Legal highs mimic the effects of a restricted or illegal drug, such as ecstasy or cocaine; but they are structurally different enough not to be classified as an illegal drug themselves. Legal highs are often based on herbs, botanical extracts or „research chemicals“ - new types of synthesised chemicals.
The legality of “legal highs” varies country to country, and changes rapidly over the course of time. Legal highs can also be legally confiscated in most countries should you be caught with them.
There are 8 main types of legal highs, these are Stimulants, Psychedelics, and Synthetic cannabis, Dissociatives, Deliriants, Depressants, Inhalants and Opioids.
A psychedelic is a psychoactive substance that temporarily alters the way the brain works, changing perception. They can often cause hallucinations, varying in strength depending on the drug. Examples of psychedelics are Salvia divinorum, Hawaiian baby woodrose, liquid LSD and liquid XTC.
Synthetic cannabinoids can often be found in incense and smokeable products, and are legal in most situations, but the legality can vary largely country to country. However, they can have vastly different effects depending on the chemical in question, and in general they have an entirely different safety profile than cannabis. Synthetic cannabinoids are designed to mimic THC, but the results can be dangerous. John W Huffman, chemist a creator of synthetic cannabinoids remarks “It’s like playing Russian roulette, because you just don’t know what’s going to happen.”
Synthetic cannabinoids have been so popular because governments do not seem to be able to keep up with the rate they are being discovered, so as one is banned, another takes its place. Common examples of synthetic cannabinoids are the chemicals JHW-200, JHW-081, HU-210 and MAM-2201.
Dissociatives are type of hallucinogen that alter the perception of sight and sound in order to create feeling of detachment from both the environment, and the self. They are unique in the way that they cause their hallucinogenic effects – dissociatives block signals to parts of the conscious mind. In addition to dissociation, they can also sometimes cause sensory deprivation and dream like trances. Examples of dissociatives are nitrous oxide and Methoxetamine.
Deliriants are psychoactive hallucinogens that are distinguished from psychedelics and dissociatives for their ability to cause delirium – a state of confusion and disorientation. The effects are very similar to those of psychedelics, but the delirium makes it hard to maintain a constant state of lucidity or awareness. Examples of deliriants are diphenhydramine and dimenhydrinate.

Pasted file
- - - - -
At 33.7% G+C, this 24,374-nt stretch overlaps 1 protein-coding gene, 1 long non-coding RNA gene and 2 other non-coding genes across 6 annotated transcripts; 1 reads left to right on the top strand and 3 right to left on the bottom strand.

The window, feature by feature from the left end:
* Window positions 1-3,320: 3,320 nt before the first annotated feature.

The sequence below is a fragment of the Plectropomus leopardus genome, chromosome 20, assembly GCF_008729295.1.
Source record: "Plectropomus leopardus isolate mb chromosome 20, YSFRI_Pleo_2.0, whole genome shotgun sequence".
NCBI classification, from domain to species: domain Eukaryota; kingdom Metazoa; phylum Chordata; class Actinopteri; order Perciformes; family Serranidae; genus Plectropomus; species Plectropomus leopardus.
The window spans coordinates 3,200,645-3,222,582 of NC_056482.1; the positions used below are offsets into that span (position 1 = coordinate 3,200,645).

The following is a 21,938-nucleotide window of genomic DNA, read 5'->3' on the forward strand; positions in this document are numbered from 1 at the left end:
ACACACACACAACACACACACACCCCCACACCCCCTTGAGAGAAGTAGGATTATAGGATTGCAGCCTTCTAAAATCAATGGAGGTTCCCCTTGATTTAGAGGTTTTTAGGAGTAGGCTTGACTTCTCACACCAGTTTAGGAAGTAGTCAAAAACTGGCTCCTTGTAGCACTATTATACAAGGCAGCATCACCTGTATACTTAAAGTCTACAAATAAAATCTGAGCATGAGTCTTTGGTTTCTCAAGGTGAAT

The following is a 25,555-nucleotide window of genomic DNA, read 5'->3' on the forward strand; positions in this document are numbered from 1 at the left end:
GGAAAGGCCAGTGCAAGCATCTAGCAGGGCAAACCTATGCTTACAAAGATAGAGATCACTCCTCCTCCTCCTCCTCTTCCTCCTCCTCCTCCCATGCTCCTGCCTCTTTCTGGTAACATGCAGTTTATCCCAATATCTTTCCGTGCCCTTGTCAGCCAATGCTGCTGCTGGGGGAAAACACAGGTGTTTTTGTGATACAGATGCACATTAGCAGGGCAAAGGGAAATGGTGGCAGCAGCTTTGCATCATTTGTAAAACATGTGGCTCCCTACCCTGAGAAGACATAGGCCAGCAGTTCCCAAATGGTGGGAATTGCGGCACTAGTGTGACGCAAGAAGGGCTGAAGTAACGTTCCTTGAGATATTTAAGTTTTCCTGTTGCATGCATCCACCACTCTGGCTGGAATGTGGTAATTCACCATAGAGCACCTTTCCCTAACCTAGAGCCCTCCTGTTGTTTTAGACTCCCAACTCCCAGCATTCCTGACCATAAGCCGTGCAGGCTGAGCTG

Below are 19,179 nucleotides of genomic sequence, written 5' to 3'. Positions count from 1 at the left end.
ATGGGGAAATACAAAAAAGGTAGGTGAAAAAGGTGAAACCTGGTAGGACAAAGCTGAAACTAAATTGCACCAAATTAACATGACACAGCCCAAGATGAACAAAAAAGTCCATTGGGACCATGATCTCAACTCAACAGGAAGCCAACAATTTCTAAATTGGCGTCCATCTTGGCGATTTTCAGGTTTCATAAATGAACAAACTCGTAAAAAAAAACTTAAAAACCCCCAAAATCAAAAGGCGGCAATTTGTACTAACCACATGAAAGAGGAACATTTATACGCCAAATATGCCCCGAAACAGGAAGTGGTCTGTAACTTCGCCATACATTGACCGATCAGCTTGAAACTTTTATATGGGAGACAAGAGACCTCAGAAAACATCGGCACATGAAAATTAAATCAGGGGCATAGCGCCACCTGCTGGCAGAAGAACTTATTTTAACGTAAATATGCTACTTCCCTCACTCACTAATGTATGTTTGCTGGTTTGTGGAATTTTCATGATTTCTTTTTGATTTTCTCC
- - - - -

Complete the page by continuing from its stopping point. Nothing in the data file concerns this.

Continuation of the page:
Depressants are drugs that decrease the amount of neurotransmission in the brain. This causes an effect of reduced stimulation and arousal. In other words they have a psychologically sedative effect. Examples include ethanol and diethyl ether.
Inhalants cause a powerful but short psychoactive effect via the inhalation of vapours. A common example is the use of nitrates, also known as “poppers”.
An opioid is a chemical that has effects similar to that of morphine or other opiates. It is mainly used to reduce pain and sedate the body. There are very few legal opioids, with kratom products being one of the few.
As slightly touched upon, new legal highs are constantly being created or discovered. Governments cannot keep up with the rate at which they are being produced, and this is partly because it is very easy to do so. In the 2013 World Drug Report from the United Nations it is noted that „the international drug control system is floundering, for the first time, under the speed and creativity of the phenomenon known as new psychoactive substances (NPS)“. A massive amount of novel compounds is entering the markets, and regulators can‘t keep up. And even if they catch up, it‘s a powerless situation, as observed by the report: „Scheduling has little or no immediate impact on the use of the substance“.
To produce a „new psychoactive substance“, all you need is someone with a bit of chemistry knowledge to take the molecular makeup of an illegal drug and then tweak it slightly. As long as the chemical composition is different to that of the illegal drug it is technically legal, and is still likely to have similar effects. Once you have this blueprint, all you need to do is find a lab willing to produce it - and anecdotal reports suggest that they are not hard to come by, particularly in China.
The unfortunate aspect of this development is that many novel compounds haven‘t been thoroughly researched for their toxicity profile. Contrary to substances like cannabis or natural psychedelics, which have been used for millennia, the effect of novel compounds is often largely unknown. While no drug can be described as „safe“, using research chemicals may pose significantly higher risk than using substances with a longer history. A good example of this is MPTP - l-methyl-4-phenyl-1,2,5,6-tetrahydropyridine - which after only three uses produces parkinson-like brain degeneration. While some compounds might be perfectly safe, taking novel compounds often makes you a human guinea pig.
Whilst governments are struggling to keep up with wave after wave of new legal highs, they are slowly but surely making their way through them. To this end, the legal high industry in some countries is working towards recognition and safety. An example of this is in New Zealand, where a self-regulating industry body has been put in place, as well as a code of conduct.
The aim behind the move is to help those who sell legal highs commercially stay within the bounds of the law as well maintain a high standard of regulation. Many people are concerned by the idea of legal highs, but by the industry making sure that it maintains high standards and acts responsibly, it can hopefully gain standing in the eyes of the concerned portions of the community, as well as with the government.